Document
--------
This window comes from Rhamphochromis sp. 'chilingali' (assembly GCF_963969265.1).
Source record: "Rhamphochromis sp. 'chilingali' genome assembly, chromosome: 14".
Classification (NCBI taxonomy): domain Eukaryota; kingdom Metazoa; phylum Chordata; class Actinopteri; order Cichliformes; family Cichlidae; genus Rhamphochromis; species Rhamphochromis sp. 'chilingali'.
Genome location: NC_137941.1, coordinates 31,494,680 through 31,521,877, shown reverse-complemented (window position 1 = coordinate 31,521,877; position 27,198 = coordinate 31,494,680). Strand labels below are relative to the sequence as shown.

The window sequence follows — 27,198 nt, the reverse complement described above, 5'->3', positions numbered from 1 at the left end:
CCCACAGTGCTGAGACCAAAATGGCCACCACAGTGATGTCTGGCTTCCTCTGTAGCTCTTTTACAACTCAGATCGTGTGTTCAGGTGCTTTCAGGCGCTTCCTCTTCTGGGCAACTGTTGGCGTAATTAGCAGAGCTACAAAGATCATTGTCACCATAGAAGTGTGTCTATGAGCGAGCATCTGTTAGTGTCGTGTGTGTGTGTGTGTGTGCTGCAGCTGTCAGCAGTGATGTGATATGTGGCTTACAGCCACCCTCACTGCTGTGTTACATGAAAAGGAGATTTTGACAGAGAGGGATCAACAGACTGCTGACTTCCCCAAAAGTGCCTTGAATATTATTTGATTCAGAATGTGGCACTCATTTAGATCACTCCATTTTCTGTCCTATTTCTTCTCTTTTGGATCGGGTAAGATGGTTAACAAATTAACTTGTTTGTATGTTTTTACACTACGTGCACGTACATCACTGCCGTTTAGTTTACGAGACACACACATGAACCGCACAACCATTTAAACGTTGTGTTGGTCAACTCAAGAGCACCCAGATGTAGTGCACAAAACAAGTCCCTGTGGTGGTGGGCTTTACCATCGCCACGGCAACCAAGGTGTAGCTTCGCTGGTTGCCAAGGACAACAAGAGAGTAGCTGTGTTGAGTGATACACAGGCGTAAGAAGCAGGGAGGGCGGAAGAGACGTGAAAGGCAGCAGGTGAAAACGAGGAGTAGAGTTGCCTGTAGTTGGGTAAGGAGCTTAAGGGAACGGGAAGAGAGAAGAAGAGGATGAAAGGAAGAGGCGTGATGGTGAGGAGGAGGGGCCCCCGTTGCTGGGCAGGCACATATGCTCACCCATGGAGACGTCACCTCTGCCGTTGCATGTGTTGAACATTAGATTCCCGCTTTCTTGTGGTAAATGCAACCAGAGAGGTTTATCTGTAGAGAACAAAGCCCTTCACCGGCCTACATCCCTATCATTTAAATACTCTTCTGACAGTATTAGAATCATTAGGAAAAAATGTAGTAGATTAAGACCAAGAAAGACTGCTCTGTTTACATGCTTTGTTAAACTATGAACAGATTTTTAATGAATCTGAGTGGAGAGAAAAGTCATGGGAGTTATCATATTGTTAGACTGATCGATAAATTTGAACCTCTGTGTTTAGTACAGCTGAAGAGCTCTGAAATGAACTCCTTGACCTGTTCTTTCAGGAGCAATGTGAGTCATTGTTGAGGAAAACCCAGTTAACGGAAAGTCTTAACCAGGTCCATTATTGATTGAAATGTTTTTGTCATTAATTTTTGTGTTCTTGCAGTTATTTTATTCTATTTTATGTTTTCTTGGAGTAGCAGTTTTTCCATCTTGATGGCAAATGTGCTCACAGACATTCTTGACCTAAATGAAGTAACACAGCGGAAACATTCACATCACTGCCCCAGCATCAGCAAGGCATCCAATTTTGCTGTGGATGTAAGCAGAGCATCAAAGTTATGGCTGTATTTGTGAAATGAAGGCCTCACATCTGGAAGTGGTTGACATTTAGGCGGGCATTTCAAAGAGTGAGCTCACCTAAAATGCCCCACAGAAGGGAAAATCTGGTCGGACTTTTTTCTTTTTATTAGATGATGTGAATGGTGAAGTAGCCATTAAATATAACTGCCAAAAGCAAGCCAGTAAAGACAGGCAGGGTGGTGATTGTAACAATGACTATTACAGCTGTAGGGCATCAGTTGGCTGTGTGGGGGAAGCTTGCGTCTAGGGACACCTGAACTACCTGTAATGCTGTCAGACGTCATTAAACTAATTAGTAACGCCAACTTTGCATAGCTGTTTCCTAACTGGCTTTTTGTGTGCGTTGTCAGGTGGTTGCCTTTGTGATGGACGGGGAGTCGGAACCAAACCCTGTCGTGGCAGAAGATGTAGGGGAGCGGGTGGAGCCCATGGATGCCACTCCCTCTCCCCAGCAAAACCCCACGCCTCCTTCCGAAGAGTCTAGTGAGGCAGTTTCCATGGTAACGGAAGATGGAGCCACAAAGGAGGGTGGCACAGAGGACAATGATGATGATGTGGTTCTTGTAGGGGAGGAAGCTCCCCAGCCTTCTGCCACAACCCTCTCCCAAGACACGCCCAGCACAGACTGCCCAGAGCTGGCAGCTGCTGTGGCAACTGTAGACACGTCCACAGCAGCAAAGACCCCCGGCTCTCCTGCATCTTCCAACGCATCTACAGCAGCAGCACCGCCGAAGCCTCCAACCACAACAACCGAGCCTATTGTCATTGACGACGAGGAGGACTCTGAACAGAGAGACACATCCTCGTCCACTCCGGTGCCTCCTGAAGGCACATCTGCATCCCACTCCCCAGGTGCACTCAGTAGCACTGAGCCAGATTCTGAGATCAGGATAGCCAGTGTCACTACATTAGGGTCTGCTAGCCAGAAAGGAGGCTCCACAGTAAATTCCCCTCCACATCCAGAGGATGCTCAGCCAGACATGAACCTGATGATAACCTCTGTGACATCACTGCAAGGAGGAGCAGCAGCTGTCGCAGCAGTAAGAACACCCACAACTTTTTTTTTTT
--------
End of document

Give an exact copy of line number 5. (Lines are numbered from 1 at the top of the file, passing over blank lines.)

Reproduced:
The window sequence follows — 27,198 nt, the reverse complement described above, 5'->3', positions numbered from 1 at the left end: